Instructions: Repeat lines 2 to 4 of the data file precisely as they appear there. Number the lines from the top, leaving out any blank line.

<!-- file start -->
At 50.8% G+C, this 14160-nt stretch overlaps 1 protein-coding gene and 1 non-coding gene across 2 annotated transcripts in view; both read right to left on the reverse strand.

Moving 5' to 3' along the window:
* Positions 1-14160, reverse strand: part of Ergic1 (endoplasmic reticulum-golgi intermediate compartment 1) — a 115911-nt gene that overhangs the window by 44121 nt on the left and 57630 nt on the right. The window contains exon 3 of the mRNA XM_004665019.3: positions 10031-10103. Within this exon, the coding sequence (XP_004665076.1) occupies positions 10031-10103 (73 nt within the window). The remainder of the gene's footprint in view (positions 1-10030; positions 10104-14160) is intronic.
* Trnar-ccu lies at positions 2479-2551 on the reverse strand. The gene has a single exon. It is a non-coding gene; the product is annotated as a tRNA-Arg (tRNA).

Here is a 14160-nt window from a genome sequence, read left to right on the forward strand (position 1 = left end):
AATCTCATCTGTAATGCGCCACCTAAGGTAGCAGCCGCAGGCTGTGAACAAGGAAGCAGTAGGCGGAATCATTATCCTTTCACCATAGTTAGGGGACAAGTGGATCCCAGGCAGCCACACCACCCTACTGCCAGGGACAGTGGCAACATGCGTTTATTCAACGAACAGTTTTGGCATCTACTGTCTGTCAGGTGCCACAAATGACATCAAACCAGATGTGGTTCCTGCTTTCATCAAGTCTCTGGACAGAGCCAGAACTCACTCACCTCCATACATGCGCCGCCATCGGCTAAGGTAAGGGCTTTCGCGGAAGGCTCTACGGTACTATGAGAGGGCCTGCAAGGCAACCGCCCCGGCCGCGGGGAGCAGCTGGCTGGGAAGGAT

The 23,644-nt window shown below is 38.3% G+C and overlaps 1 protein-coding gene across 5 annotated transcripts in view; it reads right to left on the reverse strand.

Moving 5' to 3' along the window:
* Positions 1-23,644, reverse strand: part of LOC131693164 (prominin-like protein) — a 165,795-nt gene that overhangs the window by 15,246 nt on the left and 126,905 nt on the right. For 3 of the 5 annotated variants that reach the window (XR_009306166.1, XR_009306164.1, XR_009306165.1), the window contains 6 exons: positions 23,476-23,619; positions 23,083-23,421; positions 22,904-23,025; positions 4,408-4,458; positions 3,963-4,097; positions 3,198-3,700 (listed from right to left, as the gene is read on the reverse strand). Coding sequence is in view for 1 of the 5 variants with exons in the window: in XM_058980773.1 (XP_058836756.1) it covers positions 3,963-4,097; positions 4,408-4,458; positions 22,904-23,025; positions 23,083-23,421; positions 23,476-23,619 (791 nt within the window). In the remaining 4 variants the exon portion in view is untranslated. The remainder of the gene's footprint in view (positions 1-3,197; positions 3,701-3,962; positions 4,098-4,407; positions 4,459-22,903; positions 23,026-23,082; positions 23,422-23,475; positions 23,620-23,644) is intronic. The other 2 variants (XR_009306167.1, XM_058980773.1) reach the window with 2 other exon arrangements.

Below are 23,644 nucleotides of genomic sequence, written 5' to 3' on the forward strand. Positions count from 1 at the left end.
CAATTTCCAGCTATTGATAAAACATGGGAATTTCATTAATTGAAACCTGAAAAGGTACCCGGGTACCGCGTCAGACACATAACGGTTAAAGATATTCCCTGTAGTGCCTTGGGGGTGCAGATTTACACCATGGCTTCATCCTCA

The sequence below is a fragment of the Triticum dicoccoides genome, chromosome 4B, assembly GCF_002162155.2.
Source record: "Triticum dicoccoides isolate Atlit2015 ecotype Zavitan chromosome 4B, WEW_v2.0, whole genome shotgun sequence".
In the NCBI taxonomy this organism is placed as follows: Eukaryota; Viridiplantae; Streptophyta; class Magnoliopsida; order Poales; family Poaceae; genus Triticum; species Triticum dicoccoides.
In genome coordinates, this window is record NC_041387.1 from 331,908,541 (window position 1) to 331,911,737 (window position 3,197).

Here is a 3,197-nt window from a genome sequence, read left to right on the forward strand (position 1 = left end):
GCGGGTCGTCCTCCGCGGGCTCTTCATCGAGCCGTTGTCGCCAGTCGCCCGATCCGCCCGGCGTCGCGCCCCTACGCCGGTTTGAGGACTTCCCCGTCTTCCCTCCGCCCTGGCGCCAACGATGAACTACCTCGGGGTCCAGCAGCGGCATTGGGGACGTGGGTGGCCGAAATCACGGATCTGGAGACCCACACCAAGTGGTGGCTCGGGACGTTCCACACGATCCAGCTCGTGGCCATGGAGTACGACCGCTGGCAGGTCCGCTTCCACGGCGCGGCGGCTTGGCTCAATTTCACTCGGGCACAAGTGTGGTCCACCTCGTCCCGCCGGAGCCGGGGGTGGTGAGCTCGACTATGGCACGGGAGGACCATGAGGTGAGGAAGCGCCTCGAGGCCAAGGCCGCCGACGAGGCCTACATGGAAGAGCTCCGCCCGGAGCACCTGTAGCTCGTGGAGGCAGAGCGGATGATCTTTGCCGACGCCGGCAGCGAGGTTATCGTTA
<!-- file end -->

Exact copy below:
Moving 5' to 3' along the window:
* Positions 1-14160, reverse strand: part of Ergic1 (endoplasmic reticulum-golgi intermediate compartment 1) — a 115911-nt gene that overhangs the window by 44121 nt on the left and 57630 nt on the right. The window contains exon 3 of the mRNA XM_004665019.3: positions 10031-10103. Within this exon, the coding sequence (XP_004665076.1) occupies positions 10031-10103 (73 nt within the window). The remainder of the gene's footprint in view (positions 1-10030; positions 10104-14160) is intronic.
* Trnar-ccu lies at positions 2479-2551 on the reverse strand. The gene has a single exon. It is a non-coding gene; the product is annotated as a tRNA-Arg (tRNA).